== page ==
Former Amazon employee Christian Smalls addresses a gathering of nurses, union workers and Amazon employees during a May Day-related protest in front of an Amazon distribution warehouse in Staten Island, New York, USA, on 01 May 2020. The warehouse is the location where the firing of employee Christian Smalls became a cause many activists have rallied around, and many employees are complaining that the company is not doing enough to protect them from the coronavirus.May Day Protest at Amazon Warehouse in New York, Staten Island, USA - 01 May 2020

Amazon whistleblower Chris Smalls is creating a nonunion nationwide organization of essential workers.

The plan is to help them from facing another pandemic where they are “unprotected, underpaid, without hazard pay or sick time leave,” he said. With a patent pending and a web site in development, Smalls is starting The Congress of Essential Workers, or TCOEW, a rank-and-file committee that is going to be looking out for essential workers. The aim is to have personal protective equipment, safety guidelines and transparency from companies at all times.

“We want to build an organization that will be able to build a contract that is beneficial for all of the employees,” Smalls said. The group will initially focus on Amazon employees. But Smalls hopes other companies and employees will support and join the organization.

On May 1, Smalls was instrumental in helping to organize a one-day walkout at Amazon Inc., Walmart Inc. and Target Corp. and other companies in the U.S. that employ essential workers. California, New York and New Jersey generated the largest turnouts, but outposts in Texas, Kentucky and Ohio were also represented, he said.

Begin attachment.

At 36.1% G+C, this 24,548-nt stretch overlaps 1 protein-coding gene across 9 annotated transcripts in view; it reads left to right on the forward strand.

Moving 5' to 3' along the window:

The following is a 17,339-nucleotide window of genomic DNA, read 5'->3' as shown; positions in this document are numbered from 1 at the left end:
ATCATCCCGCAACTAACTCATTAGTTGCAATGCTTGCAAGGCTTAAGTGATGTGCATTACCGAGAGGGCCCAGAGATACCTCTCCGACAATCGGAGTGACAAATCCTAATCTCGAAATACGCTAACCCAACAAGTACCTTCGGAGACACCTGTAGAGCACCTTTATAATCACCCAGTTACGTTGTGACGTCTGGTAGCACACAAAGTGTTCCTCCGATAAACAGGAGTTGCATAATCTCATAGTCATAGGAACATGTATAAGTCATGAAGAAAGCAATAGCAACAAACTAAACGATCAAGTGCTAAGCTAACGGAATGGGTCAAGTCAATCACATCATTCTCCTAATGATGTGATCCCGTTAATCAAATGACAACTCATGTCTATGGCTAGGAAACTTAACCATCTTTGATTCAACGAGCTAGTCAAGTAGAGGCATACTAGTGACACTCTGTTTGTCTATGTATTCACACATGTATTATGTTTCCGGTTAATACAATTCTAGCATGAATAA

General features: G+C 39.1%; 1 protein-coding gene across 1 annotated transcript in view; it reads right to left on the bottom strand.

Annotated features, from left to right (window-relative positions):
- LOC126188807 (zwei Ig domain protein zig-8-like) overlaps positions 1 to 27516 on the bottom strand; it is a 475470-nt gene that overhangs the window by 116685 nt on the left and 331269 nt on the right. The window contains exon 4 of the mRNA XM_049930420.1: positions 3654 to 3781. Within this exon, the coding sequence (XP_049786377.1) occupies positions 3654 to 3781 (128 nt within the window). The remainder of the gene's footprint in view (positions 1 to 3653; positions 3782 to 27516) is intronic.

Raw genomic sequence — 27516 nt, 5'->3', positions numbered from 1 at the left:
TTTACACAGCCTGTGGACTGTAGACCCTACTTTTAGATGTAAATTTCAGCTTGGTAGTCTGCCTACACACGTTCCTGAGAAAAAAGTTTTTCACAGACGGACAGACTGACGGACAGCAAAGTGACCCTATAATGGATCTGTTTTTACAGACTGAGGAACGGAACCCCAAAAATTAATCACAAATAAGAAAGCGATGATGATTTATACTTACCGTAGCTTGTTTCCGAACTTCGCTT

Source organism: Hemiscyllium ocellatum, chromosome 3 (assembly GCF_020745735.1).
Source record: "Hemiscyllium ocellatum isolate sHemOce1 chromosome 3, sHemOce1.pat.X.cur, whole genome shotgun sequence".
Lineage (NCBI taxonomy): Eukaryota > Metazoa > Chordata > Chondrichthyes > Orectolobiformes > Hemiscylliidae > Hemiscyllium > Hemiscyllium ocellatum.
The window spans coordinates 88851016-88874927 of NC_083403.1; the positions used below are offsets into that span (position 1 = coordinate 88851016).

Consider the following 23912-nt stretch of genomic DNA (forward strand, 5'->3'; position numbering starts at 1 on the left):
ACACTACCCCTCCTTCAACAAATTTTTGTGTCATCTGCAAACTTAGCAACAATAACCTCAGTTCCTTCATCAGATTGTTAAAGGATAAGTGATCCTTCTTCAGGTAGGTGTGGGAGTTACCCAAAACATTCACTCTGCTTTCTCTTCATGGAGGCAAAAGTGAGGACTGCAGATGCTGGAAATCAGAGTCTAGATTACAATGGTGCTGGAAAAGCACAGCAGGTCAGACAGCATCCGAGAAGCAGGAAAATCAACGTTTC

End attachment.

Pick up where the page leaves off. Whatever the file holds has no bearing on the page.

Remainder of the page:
Smalls was terminated from Amazon, which he joined in 2015, hours after organizing a protest about health and safety concerns at a warehouse in Staten Island. Amazon said he was terminated for putting the health and safety of workers at risk, by violating social distancing and coming in close contact with an associate diagnosed with COVID-19.

Smalls said, “I was just a concerned supervisor, trying to speak out for the voiceless and my employees. I was catapulted into this media spotlight because of what I’ve done. I didn’t really have any guidance. I was just speaking out against health and safety concerns.”

While unions have shown their support for Smalls and he plans to create a “union-like structure” for TCOEW, he believes the group should be controlled by the employees regionally. Acknowledging employees should “absolutely” be able to unionize, Smalls said, “They want change. It doesn’t have to be a union, though. I don’t believe that one union will be able to pretty much control a workforce of this nature.”

Amazon alone has 600,000 employees, Smalls said. At least 600 Amazon employees have reportedly been stricken with the coronavirus. In a “60 Minutes” segment about Amazon’s treatment of its workers, senior vice president of worldwide operations Dave Clark said on-air Sunday, “The actual, sort of total number of cases isn’t particularly useful because it’s relative to the size of the building and then the overall community infection rate.”